Information for Patients
ZANTAC 25 EFFERdose Tablets contain phenylalanine 2.81 mg per 25 mg of ranitidine. ZANTAC EFFERdose Tablets should not be chewed, swallowed whole, or dissolved on the tongue.
False-positive tests for urine protein with MULTISTIX® may occur during ZANTAC therapy, and therefore testing with sulfosalicylic acid is recommended.
Ranitidine has the potential to affect the absorption, metabolism, or renal excretion of other drugs. The altered pharmacokinetics may necessitate dosage adjustment of the affected drug or discontinuation of ranitidine. Interactions may occur by several mechanisms including:
Inhibition of Cytochrome P450-linked Mixed Function Oxygenase System: Ranitidine at usual therapeutic doses does not potentiate the actions of drugs which are inactivated by this enzyme system such as diazepam, lidocaine, phenytoin, propranolol, and theophylline. There have been reports of altered prothrombin time with coumarin anticoagulants (e.g., warfarin). Due to the narrow therapeutic index, close monitoring of increased or decreased prothrombin time is recommended during concurrent treatment with ranitidine.
Competition for Renal Tubular Secretion: Since ranitidine is partially eliminated by the cationic system, it may affect the clearance of other drugs eliminated by this route. High doses of ranitidine (such as those used in the treatment of Zollinger-Ellison syndrome) may reduce the excretion of procainamide and N-acetylprocainamide resulting in increased plasma levels of these drugs.
Alteration of Gastric pH: The bioavailability of certain drugs may be affected. This can result in either an increase in absorption (e.g., triazolam, midazolam) or a decrease in absorption (e.g., ketoconazole, atazanavir, glipizide, delaviridine, gefitnib).
In a ranitidine-triazolam drug-drug interaction study, triazolam plasma concentrations were higher during b.i.d. dosing of ranitidine than triazolam given alone. The mean area under the triazolam concentration-time curve (AUC) values in 18- to 60-year-old subjects were 10% and 28% higher following administration of 75-mg and 150-mg ranitidine tablets, respectively, than triazolam given alone. In subjects older than 60 years of age, the mean AUC values were approximately 30% higher following administration of 75-mg and 150-mg ranitidine tablets. It appears that there were no changes in pharmacokinetics of triazolam and α-hydroxytriazolam, a major metabolite, and in their elimination. Reduced gastric acidity due to ranitidine may have resulted in an increase in the availability of triazolam. The clinical significance of this triazolam and ranitidine pharmacokinetic interaction is unknown.
Carcinogenesis, Mutagenesis, Impairment of Fertility
There was no indication of tumorigenic or carcinogenic effects in life-span studies in mice and rats at dosages up to 2,000 mg/kg per day.
Ranitidine was not mutagenic in standard bacterial tests (Salmonella, Escherichia coli) for mutagenicity at concentrations up to the maximum recommended for these assays.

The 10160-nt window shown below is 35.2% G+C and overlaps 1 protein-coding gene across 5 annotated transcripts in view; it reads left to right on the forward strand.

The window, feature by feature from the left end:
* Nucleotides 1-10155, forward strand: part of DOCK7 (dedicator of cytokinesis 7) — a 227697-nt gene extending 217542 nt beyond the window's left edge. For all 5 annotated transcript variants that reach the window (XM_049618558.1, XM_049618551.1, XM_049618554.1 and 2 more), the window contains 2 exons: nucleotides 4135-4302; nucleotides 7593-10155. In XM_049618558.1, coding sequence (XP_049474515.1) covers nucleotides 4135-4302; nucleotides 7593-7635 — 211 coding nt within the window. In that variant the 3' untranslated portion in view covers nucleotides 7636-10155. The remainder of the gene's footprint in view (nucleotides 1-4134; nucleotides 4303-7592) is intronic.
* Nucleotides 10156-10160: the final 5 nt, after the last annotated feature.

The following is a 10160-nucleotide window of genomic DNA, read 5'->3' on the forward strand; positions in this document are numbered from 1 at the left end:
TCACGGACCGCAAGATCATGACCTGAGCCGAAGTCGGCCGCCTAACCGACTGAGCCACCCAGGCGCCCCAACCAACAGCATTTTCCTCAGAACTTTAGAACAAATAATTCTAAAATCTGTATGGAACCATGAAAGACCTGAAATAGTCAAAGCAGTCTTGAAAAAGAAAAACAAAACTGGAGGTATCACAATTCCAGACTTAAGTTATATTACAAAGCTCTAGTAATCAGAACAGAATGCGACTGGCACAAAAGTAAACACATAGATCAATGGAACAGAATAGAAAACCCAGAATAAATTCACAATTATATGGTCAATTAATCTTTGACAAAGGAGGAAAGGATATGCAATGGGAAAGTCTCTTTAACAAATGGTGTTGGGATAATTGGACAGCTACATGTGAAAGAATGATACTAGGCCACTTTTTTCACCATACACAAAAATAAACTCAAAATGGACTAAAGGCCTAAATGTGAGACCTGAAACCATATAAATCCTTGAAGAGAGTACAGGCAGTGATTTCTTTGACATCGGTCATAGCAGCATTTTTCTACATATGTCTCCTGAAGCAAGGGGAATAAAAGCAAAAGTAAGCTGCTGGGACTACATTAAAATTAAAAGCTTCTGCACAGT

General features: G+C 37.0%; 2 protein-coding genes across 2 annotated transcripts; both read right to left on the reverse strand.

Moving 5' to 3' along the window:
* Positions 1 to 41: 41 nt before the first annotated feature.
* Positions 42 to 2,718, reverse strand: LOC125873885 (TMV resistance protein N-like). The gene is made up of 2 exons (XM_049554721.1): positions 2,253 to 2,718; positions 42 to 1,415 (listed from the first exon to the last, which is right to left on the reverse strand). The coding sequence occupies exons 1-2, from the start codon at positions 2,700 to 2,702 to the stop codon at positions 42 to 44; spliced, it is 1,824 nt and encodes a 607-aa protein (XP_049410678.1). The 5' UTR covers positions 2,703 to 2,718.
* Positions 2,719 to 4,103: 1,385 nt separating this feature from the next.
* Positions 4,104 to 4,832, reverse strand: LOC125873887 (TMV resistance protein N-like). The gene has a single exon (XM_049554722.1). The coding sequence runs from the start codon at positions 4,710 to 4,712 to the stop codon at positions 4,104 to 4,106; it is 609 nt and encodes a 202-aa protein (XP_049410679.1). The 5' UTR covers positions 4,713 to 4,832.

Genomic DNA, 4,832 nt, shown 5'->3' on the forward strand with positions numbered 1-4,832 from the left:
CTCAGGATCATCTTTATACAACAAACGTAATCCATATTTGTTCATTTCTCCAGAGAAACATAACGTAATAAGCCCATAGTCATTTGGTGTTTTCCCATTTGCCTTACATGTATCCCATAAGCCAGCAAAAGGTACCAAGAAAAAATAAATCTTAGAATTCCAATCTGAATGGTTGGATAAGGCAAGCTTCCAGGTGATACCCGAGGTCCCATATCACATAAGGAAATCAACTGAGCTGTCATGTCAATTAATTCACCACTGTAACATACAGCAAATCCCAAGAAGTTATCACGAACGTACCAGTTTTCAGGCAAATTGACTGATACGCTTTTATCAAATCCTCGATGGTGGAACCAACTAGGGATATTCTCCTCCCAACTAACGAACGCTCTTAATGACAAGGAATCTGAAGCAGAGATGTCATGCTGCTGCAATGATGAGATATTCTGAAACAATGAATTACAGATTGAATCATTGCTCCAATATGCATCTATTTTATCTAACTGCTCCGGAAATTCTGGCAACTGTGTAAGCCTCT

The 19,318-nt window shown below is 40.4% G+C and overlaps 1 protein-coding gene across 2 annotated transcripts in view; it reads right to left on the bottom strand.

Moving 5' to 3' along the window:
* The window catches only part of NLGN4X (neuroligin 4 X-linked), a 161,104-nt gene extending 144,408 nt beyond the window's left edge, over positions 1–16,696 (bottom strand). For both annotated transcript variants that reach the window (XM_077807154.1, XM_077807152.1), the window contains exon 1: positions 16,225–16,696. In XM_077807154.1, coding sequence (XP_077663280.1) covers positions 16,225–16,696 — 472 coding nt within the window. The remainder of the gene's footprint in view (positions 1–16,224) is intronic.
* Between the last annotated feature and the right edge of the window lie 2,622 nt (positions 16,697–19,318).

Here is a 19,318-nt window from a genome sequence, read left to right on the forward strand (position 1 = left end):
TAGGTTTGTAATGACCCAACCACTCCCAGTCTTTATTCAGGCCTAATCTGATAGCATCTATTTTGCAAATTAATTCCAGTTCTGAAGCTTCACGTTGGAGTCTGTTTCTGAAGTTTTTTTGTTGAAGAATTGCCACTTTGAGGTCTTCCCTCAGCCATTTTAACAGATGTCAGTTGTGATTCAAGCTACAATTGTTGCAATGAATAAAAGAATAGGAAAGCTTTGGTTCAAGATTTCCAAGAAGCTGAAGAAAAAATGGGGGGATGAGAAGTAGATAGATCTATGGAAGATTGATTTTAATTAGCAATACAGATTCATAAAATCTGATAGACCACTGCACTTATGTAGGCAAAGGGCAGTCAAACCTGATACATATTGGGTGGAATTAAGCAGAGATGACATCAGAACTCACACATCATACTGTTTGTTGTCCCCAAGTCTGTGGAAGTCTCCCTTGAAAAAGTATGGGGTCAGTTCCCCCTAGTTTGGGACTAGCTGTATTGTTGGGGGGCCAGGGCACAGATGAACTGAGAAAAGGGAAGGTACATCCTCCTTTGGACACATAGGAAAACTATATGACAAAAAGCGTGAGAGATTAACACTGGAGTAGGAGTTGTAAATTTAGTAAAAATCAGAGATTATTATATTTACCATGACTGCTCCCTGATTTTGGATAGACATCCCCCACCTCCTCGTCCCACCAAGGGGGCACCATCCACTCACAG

In a dominant lethal assay, a single oral dose of 1,000 mg/kg to male rats was without effect on the outcome of 2 matings per week for the next 9 weeks.
Teratogenic Effects :
Pregnancy Category B. Reproduction studies have been performed in rats and rabbits at doses up to 160 times the human dose and have revealed no evidence of impaired fertility or harm to the fetus due to ZANTAC. There are, however, no adequate and well-controlled studies in pregnant women. Because animal reproduction studies are not always predictive of human response, this drug should be used during pregnancy only if clearly needed.
ZANTAC is secreted in human milk. Caution should be exercised when ZANTAC is administered to a nursing mother.
The safety and effectiveness of ZANTAC have been established in the age-group of 1 month to 16 years for the treatment of duodenal and gastric ulcers, gastroesophageal reflux disease and erosive esophagitis, and the maintenance of healed duodenal and gastric ulcer. Use of ZANTAC in this age-group is supported by adequate and well-controlled studies in adults, as well as additional pharmacokinetic data in pediatric patients and an analysis of the published literature (see CLINICAL PHARMACOLOGY: Pediatrics and DOSAGE AND ADMINISTRATION: Pediatric Use).
Safety and effectiveness in pediatric patients for the treatment of pathological hypersecretory conditions or the maintenance of healing of erosive esophagitis have not been established.
Safety and effectiveness in neonates (less than 1 month of age) have not been established (see CLINICAL PHARMACOLOGY: Pediatrics).
Of the total number of subjects enrolled in US and foreign controlled clinical trials of oral formulations of ZANTAC, for which there were subgroup analyses, 4,197 were 65 and over, while 899 were 75 and over. No overall differences in safety or effectiveness were observed between these subjects and younger subjects, and other reported clinical experience has not identified differences in responses between the elderly and younger patients, but greater sensitivity of some older individuals cannot be ruled out.
This drug is known to be substantially excreted by the kidney and the risk of toxic reactions to this drug may be greater in patients with impaired renal function. Because elderly patients are more likely to have decreased renal function, caution should be exercised in dose selection, and it may be useful to monitor renal function (see CLINICAL PHARMACOLOGY: Pharmacokinetics: Geriatrics and DOSAGE AND ADMINISTRATION: Dosage Adjustment for Patients With Impaired Renal Function).